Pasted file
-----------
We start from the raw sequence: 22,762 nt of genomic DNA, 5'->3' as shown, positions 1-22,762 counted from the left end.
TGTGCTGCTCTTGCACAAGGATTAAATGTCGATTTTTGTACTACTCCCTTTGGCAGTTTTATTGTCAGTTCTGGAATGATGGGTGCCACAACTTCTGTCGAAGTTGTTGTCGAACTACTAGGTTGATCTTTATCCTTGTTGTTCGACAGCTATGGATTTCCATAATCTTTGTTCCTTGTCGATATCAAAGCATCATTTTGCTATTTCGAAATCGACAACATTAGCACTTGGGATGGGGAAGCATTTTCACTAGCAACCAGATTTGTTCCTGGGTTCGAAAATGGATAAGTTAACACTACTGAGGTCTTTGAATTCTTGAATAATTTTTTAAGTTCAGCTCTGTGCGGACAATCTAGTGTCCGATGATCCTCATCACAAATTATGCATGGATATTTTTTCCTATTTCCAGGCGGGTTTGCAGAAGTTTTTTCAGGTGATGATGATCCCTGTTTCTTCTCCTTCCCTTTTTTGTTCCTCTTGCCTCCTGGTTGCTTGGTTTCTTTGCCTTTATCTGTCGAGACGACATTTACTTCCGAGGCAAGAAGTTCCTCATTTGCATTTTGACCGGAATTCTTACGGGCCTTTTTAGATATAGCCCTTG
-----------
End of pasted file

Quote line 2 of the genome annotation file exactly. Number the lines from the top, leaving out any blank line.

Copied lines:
TGTGCTGCTCTTGCACAAGGATTAAATGTCGATTTTTGTACTACTCCCTTTGGCAGTTTTATTGTCAGTTCTGGAATGATGGGTGCCACAACTTCTGTCGAAGTTGTTGTCGAACTACTAGGTTGATCTTTATCCTTGTTGTTCGACAGCTATGGATTTCCATAATCTTTGTTCCTTGTCGATATCAAAGCATCATTTTGCTATTTCGAAATCGACAACATTAGCACTTGGGATGGGGAAGCATTTTCACTAGCAACCAGATTTGTTCCTGGGTTCGAAAATGGATAAGTTAACACTACTGAGGTCTTTGAATTCTTGAATAATTTTTTAAGTTCAGCTCTGTGCGGACAATCTAGTGTCCGATGATCCTCATCACAAATTATGCATGGATATTTTTTCCTATTTCCAGGCGGGTTTGCAGAAGTTTTTTCAGGTGATGATGATCCCTGTTTCTTCTCCTTCCCTTTTTTGTTCCTCTTGCCTCCTGGTTGCTTGGTTTCTTTGCCTTTATCTGTCGAGACGACATTTACTTCCGAGGCAAGAAGTTCCTCATTTGCATTTTGACCGGAATTCTTACGGGCCTTTTTAGATATAGCCCTTG